“Selling books on the web wasn’t why she opened a book store.” –January 19, 2003

The good news is that one less of a precious endangered
species, Avenue Victor Hugo bookstore, is not going the way of the
dodo. The Johnson Paint Store, a little further up the avenue (Newbury
Street), another neighborhood institution, will be renting out its
commodious second floor to Vince McCaffrey, thereby providing life
support to a valued destination in the peregrinations of local readers
and book worshippers. The bad news—ah, the ying and the yang
of it—Jody Malone’s House of Sara over in Cambridge’s
Inman Square shutters permanently on Valentine's Day. Jody explained
that she just wasn’t into running a bookstore in which she
would get Internet orders from Beacon Hill. In other words, selling
books on the web wasn’t why she opened a book store. So it

recently alerted me to the newest edition
of Gulfstream!ng,
the literary magazine he co-edits at Florida International University.
The Fall/Winter issue contains a short story by Boston homey Steve
Almond and an interview with another Boston homey Dennis Lehane—who
has yet another novel due out this spring—and some writing
on writing by John and poems by editor/novelist/poet Jill
. I must say it’s a pleasure to get off
the beaten track.

I recently sent out an e-missive with the following

Am I dreaming or did I really read that the Secretary
of Defense observed that the fact that we couldn't find any evidence
of weapons in Iraq was evidence that the weapons had been hidden?

I received this answer from Julio:

Great, Robert!

You Americans should try to stop this military
threat. We, non-Americans, Europeans or else (sic), can do very
little, or nothing. Maybe you can do something. But you should
know that the rejection for this "preventive war" (Herodes
style) here in Europe is almost unanimous. Bye, Julio Monteiro

Don Julio is a correspondent of my recent acquaintance.
He was born in Brazil and spent some time at Iowa City in the International
Writing Program and teaching at Goddard College. He is currently
living and teaching in Tuscany at the writing school he founded.
I suppose this serves as his credo (and evidence that the maestro
can write a cogent long sentence):

"The world needs stories. This need has never
been so strong as today, especially because, in an era of enormous
changes, some of which may be considered achievements, while of
others we merely suffer the consequences, our stories must be
able to tell of those things we no longer want, and if possible
define those which we do want for our children, in an acceptable
hypothesis of the future."

Julio Monteiro Martins is also the editor of what
appears (as I have no Italian, I can only go by the table of contents)
to be a nifty literary journal, Saragana.
In fact, Julio was kind enough to alert me to the publication of
the newest issue, #10.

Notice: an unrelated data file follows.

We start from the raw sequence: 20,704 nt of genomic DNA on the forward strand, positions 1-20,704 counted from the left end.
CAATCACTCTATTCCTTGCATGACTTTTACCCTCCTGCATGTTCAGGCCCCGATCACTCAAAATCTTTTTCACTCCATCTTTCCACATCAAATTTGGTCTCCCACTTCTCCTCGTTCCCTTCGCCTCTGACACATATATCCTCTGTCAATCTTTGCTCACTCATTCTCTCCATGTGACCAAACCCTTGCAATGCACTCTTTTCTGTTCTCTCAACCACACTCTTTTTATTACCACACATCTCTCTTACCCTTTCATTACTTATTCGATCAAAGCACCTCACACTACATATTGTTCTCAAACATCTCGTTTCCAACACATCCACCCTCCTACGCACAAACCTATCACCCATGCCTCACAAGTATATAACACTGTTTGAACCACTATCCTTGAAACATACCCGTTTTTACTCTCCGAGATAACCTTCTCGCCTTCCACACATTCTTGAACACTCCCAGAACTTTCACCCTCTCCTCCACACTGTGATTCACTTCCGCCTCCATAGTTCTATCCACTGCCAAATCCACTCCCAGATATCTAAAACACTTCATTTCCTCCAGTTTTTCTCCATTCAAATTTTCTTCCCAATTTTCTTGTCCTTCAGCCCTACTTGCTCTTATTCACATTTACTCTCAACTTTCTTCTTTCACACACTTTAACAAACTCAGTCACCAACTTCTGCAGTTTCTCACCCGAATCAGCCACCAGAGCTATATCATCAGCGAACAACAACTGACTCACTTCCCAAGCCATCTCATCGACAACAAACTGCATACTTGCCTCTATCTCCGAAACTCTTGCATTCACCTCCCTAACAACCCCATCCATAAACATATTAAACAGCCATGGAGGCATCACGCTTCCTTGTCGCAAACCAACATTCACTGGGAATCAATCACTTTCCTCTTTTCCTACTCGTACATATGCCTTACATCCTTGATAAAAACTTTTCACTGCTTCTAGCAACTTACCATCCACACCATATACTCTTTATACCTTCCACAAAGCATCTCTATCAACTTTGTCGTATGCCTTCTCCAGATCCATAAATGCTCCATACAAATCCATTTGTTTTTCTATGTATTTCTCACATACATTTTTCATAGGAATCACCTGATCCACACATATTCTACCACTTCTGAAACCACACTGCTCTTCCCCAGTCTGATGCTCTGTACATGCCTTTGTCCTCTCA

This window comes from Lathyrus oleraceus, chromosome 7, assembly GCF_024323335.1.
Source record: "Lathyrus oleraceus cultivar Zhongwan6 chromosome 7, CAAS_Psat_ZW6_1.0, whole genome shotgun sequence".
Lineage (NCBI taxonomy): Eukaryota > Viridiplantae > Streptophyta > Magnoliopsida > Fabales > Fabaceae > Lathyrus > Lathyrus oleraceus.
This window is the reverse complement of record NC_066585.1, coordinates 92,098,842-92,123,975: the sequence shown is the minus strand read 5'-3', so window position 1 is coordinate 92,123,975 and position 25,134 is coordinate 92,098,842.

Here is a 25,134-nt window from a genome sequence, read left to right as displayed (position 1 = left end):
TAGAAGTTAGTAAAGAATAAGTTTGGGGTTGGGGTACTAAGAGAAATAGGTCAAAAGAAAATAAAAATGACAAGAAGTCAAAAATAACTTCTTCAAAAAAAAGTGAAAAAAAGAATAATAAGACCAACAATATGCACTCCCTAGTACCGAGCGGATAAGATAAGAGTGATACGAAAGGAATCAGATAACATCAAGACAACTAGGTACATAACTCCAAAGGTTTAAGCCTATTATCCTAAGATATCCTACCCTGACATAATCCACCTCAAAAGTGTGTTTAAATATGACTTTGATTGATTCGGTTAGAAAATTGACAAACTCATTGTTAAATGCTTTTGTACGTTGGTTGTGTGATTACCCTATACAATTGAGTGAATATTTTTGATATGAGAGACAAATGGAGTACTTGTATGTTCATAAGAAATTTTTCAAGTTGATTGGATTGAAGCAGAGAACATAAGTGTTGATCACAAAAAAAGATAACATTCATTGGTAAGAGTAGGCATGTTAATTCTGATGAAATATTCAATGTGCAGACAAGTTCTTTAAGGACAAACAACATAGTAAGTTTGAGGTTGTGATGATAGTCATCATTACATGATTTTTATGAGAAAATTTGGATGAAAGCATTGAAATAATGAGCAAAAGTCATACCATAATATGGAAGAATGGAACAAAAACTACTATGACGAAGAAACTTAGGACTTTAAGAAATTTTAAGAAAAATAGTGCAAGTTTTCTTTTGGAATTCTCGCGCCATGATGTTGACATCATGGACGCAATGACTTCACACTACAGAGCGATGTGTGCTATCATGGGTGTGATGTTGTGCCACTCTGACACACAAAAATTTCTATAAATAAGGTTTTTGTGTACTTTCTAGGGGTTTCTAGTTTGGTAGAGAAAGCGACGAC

As I received my new friend Julio’s anti-war
message, the war drums were sounding loudly. And I am sensing the
hoof beats of the other Horsemen of the Apocalypse: KRONOS, CASPIAN
and METHOS. In preparation for these dark days, I did read Bob Woodward’s
flight of fancy Bush at War. Now comes the anomalous David
Frum (how else to see a Canadian Jew and speechwriter in the Bush
2.0 White House) with his insider view, The Right Man: The Surprise
Presidency of George W. Bush
(did no one sense any irony in
the sub-title?) and Texanian Michel Lind with his insider-outsider
view, Made in Texas: George W. Bush and the Southern Takeover
of American Politics
. This unexpected new required reading
may put a dent into the progress I am making on my own memoir, Rat
in the Cathedral
, but then any excuse will do.

Checking around the literary press (there must be
a more accurate designation) I am frightened by the fact that I
seem to be reading the correct books:

Samaritan by Richard Price
Dancer by Colum McCann
I Should Be Extremely Happy To Be in Your Company by Brian
Memory of War by Fred Busch
A Box of Matches by Nicholson Baker
Drop City by TC Boyle

On the other hand, It would seem that all the nice
publicity people are doing their jobs well, not to mention that
these books have been well worth reading. The damn trouble is that
this required reading makes it harder to get to some enchanting
looking books like:

The Hazards of Good Breeding by Jessica
The Coffee Trader by David Liss
When The Messenger is Hot by Elizabeth Crane
The Commissariat of Enlightenment by Ken Kalfus
The Good Patient by Kristin Waterfield Duisberg
Yoga for People Who Can’t Be Bothered to Do It by
Geoff Dyer
Next American Essay edited by John D’ Agata

And it may delay my annual rereading of either A
Hundred Years of Solitude
or Love In Time of Cholera.

richard price

Richard Price
© Robert Birnbaum 2003

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